Commonly caught by recreational harvesters within Puget Sound.
Description and Range
A female kelp greenling is freckled all over with small, reddish brown to golden spots on a gray to brownish background. The fins are mostly yellowish orange. Males tend to be gray to brownish olive, with irregular blue spots on the front half to two-thirds of their bodies. These spots are surrounded by a ring of small, reddish brown spots. The inside of the mouth is yellowish in both sexes. There is often an ocellus (an eyelike, pigmented spot) at the end of the soft dorsal fin, just in front of the tail. They have five lateral lines and two fleshy cirri, one above the eye and one small one midway between the eye and the dorsal fin. The anal fin usually has one weak spine.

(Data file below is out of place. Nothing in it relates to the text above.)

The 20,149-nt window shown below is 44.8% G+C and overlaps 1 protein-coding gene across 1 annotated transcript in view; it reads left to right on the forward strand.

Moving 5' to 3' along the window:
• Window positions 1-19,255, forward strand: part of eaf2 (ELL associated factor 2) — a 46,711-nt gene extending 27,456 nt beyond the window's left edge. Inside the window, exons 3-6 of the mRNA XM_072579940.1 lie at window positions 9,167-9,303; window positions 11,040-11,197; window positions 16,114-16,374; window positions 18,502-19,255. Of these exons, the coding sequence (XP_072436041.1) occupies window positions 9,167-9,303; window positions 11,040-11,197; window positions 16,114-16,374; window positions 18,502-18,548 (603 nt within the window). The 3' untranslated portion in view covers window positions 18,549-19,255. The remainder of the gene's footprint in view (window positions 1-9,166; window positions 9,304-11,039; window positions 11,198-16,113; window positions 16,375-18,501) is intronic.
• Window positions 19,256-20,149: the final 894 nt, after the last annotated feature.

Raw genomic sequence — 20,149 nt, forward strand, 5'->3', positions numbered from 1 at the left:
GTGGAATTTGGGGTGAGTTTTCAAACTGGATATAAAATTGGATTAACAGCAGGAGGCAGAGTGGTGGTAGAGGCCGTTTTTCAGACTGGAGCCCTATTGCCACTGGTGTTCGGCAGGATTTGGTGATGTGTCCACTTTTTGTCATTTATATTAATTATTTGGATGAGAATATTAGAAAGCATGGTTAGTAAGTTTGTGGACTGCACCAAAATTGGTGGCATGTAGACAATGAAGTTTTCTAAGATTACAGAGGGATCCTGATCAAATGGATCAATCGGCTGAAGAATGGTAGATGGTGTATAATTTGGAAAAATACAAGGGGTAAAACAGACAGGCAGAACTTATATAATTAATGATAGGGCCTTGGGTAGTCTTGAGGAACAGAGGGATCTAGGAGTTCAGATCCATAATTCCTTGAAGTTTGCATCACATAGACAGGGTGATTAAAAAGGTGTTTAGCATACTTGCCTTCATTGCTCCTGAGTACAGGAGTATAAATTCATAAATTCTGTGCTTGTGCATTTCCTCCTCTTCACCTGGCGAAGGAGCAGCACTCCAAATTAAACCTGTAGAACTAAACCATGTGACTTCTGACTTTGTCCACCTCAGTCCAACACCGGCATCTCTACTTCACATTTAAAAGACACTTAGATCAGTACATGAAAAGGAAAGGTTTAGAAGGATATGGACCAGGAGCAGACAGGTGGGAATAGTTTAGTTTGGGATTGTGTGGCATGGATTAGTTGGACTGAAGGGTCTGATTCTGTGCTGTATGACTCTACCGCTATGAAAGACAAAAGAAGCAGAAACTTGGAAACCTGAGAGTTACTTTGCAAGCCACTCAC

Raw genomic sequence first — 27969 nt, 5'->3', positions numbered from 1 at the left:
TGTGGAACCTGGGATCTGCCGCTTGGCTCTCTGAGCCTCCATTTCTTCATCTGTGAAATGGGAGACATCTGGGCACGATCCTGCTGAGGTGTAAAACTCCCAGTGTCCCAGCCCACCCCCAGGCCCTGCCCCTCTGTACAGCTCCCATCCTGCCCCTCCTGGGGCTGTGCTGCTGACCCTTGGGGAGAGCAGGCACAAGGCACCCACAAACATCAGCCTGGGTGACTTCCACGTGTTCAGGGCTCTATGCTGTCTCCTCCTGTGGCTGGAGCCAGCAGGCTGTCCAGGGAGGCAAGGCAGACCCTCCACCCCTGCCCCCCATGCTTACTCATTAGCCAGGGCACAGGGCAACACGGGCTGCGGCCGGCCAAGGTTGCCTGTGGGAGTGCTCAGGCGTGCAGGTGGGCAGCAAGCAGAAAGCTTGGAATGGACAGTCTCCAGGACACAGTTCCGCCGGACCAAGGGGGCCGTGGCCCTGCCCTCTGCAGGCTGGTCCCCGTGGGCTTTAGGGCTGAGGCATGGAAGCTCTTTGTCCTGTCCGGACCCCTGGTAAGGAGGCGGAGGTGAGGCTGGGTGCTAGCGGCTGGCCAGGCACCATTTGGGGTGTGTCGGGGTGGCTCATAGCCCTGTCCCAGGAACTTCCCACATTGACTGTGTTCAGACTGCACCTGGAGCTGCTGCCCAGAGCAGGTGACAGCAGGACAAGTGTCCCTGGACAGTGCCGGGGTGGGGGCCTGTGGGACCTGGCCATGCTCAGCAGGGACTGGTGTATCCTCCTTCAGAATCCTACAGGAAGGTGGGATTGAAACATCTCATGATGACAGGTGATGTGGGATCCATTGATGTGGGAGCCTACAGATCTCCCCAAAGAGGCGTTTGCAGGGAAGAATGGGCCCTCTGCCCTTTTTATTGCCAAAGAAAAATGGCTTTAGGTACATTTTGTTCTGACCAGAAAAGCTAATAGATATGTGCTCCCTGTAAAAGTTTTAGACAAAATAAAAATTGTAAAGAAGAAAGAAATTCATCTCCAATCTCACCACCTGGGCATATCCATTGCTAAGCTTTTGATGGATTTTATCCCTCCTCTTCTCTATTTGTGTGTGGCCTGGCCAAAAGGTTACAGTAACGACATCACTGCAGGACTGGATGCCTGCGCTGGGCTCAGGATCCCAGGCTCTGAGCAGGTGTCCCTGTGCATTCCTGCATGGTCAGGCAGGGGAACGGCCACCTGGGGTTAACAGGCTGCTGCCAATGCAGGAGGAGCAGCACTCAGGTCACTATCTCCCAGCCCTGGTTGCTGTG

Kelp greenling can grow up to 53 cm (21 in) in length, and 2.1 kg (4.6 lbs) in weight. Maximum age is 18 years old (Northern SE Alaska) and 25 years old (Oregon).
Kelp greenling range from the Aleutian Islands, Alaska to La Jolla, California. They are rare in southern California, but common northward. They are found in rocky inshore areas and are common in kelp beds and on sand bottoms at depths up to 46 m (150 ft).